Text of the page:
News / Europe

Opposition Unseats Socialists in Portugal

A supporter of the center-right Social Democratic Party, PSD, celebrates in the street in Lisbon after his party won Portugal's general elections Sunday, June 5 2011.
A supporter of the center-right Social Democratic Party, PSD, celebrates in the street in Lisbon after his party won Portugal's general elections Sunday, June 5 2011.

Portugal's opposition has unseated the ruling Socialists in the troubled country's parliamentary election.

With all votes counted except those cast by Portuguese living overseas, official results give the conservative Social Democrats 105 seats and the Socialists 73 seats.

Outgoing Prime Minister Jose Socrates conceded defeat earlier Sunday after television exit polls gave the Social Democrats an insurmountable lead. He says he will also step down as Socialist Party leader.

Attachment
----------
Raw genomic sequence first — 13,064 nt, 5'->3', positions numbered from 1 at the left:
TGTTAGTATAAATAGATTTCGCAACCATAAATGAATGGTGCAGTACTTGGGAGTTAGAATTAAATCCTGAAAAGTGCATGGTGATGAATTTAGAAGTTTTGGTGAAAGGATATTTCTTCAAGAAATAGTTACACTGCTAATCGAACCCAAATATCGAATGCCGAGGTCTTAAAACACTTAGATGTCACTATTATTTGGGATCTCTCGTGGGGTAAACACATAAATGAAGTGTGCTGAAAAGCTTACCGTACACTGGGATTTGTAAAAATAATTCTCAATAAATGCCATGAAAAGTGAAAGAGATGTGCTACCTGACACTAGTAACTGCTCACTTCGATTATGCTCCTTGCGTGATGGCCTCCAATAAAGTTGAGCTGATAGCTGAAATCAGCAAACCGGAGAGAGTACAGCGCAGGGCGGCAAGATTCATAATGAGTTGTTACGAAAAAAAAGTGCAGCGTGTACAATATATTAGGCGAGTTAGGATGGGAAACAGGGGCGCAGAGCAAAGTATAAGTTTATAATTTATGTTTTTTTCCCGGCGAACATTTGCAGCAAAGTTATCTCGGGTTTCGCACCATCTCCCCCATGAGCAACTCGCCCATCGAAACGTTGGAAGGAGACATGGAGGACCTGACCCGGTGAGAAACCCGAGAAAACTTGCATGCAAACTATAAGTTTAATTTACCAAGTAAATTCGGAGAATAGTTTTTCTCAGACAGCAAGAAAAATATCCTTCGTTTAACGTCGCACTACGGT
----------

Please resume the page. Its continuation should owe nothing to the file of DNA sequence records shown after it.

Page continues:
Social Democratic leader Pedro Passos Coelho will likely become the new prime minister and form a coalition government with the conservative Popular Party.

Mr. Socrates triggered Sunday's early election after announcing his resignation in March, when parliament rejected his economic reform plans and more spending cuts.  

The country was then forced to turn to the European Union and International Monetary Fund for a $110 billion bailout, a move Mr. Socrates was trying to avoid.

Portugal is burdened with a huge debt, a shrinking economy, and massive unemployment.

It is the third troubled EU economy, after Greece and Ireland, to need a bailout in the past year.

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